In the next step it should be verified that the DHCP relay function is enabled for the desired logical interfaces. Those interfaces must be configured with a valid local or borrowed (unnumbered) IPv4 address.

supervisor@rtbrick>LEAF01: cfg> show config access dhcp-relay
{
    "rtbrick-config:dhcp-relay": [
      {
        "interface": "ifl-0/0/1/1",
        "dhcp-server": [
          "server1",
          "server2"
          ]
      }
    ]
  }

3.2. Verify DHCP Relay Packet Processing

All DHCP packets processed by RBFS will be handled by the IPoE daemon (rtbrick-ipoed.1) which separates between DHCP relay and subscriber packets.

The command show dhcp statistics gives some statistics about the DHCP packets send and received by the IPoE daemon.

supervisor@rtbrick>LEAF01: op> show dhcp statistics
Packets received            : 0
Decode error                : 0
Relay packets received      : 0
Relay packets sent          : 0
Relay send error            : 0
Subscriber packets received : 0
Subscriber packets sent     : 0
Subscriber send error       : 0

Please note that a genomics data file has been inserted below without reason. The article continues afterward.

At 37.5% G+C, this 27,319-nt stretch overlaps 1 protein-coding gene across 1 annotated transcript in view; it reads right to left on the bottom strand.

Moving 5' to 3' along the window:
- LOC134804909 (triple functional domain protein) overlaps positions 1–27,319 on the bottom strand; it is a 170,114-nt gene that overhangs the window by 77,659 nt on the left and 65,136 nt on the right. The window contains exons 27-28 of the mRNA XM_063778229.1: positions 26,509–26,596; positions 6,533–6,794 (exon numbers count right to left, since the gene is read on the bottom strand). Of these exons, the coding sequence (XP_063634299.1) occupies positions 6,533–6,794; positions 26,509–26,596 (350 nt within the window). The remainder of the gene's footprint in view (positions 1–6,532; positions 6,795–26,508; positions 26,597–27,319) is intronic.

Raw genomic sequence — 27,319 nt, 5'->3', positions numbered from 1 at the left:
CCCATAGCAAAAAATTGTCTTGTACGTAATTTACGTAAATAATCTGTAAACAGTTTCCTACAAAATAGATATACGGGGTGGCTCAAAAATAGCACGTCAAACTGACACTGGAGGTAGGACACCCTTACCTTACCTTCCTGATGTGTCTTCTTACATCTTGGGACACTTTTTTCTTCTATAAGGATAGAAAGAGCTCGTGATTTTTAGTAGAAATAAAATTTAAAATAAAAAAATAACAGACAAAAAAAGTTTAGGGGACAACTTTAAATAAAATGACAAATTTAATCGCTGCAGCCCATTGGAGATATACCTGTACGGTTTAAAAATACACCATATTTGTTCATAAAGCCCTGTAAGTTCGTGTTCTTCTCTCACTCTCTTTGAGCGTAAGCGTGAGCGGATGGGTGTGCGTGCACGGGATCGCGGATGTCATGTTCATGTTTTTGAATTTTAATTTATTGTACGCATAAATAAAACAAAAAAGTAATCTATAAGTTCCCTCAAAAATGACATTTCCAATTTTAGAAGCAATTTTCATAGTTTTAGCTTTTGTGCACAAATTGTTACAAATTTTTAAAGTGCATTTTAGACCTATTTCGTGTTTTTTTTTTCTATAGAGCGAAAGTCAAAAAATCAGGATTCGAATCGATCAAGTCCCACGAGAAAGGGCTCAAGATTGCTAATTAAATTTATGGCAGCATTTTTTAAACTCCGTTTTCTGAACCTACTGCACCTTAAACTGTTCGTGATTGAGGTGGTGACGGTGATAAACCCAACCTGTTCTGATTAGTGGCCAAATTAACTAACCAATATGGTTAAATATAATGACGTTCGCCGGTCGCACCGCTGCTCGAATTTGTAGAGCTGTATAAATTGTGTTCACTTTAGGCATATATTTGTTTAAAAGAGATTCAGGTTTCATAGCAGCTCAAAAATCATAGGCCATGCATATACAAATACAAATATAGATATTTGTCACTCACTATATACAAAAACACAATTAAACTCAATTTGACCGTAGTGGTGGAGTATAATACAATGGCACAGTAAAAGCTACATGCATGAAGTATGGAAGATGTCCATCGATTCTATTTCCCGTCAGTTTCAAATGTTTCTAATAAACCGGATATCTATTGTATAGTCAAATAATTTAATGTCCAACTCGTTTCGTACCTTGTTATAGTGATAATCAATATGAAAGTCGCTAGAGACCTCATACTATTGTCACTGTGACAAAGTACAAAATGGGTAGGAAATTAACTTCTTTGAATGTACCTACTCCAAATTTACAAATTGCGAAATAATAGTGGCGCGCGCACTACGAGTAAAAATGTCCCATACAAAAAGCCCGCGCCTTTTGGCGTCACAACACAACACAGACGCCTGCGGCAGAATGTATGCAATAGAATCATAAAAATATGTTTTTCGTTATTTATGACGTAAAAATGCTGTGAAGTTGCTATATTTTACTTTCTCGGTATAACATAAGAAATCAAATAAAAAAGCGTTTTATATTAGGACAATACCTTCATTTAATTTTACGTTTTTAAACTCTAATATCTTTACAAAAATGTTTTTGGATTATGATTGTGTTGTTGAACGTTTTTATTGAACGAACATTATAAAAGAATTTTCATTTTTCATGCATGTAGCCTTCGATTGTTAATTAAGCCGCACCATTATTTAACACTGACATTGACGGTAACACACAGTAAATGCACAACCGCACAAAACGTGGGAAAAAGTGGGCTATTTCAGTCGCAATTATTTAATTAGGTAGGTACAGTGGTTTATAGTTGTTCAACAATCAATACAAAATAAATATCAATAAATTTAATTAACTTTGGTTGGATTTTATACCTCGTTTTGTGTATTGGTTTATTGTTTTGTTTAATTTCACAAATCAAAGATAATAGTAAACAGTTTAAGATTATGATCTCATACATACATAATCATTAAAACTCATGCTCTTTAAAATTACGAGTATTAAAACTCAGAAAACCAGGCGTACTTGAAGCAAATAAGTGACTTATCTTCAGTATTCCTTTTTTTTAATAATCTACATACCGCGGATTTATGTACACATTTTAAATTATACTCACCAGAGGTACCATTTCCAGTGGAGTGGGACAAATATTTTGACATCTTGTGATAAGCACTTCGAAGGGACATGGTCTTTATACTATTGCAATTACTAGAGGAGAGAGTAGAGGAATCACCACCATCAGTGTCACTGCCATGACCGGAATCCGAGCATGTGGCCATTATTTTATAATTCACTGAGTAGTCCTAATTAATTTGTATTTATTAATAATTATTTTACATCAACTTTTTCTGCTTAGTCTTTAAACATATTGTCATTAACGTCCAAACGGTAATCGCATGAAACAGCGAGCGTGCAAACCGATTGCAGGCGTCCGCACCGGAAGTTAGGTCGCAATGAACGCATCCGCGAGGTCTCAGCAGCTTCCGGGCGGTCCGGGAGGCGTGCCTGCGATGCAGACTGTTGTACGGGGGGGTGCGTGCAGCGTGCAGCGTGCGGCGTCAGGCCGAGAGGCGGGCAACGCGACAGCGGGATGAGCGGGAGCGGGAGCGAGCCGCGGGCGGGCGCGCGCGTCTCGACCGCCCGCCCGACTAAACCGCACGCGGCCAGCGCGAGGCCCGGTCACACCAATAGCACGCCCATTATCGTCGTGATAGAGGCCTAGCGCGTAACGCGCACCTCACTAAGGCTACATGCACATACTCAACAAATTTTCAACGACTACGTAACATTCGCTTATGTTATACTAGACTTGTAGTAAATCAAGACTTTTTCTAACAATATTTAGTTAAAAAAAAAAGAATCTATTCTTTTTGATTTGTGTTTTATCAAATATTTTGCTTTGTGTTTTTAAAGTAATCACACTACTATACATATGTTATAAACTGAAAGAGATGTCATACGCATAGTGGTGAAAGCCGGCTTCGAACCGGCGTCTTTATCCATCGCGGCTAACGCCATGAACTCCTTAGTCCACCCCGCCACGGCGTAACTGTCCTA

Received malformed packets will be counted here as part of the shared DHCP packet infrastructure.

Those statistics can be reset with the command clear dhcp statistics.

In the next step, the command show dhcp relay statistics provides more detailed statistics for those packets handled by the DHCP relay function.

supervisor@rtbrick>LEAF01: op> show dhcp relay statistics
Packet           Received         Sent
DHCP DISCOVER  : 0                0
DHCP OFFER     : 0                0
DHCP REQUEST   : 0                0
DHCP DECLINE   : 0                0
DHCP ACK       : 0                0
DHCP NAK       : 0                0
DHCP RELEASE   : 0                0
DHCP INFORM    : 0                0

Errors:

Invalid client packets received : 0
Invalid server packets received : 0
I/O errors                      : 0
Configuration errors            : 0

A DHCP packet is consider as invalid if correctly formed but some invalid or unexpected values like a DHCP hop count greater than 16, messages from server without server identifier option, non-matching transaction (XID) and many more.

Those statistics can be reset with the command clear dhcp relay statistics.

3.3. Verify DHCP Relay Bindings

The DHCP relay function tracks all active DHCP communications as so called bindings. The command show dhcp relay binding allows to verify those bindings with extensive filters to better navigate in scaled environments with thousands of bindings.

supervisor@rtbrick>LEAF01: op> show dhcp relay binding ?
  <cr>
  detail                Detailed binding information
  filter                Filter DHCP relay binding
  interface             Interface
supervisor@rtbrick>LEAF01: op> show dhcp relay binding filter ?
  address               Client IP address
  count                 Count matching bindings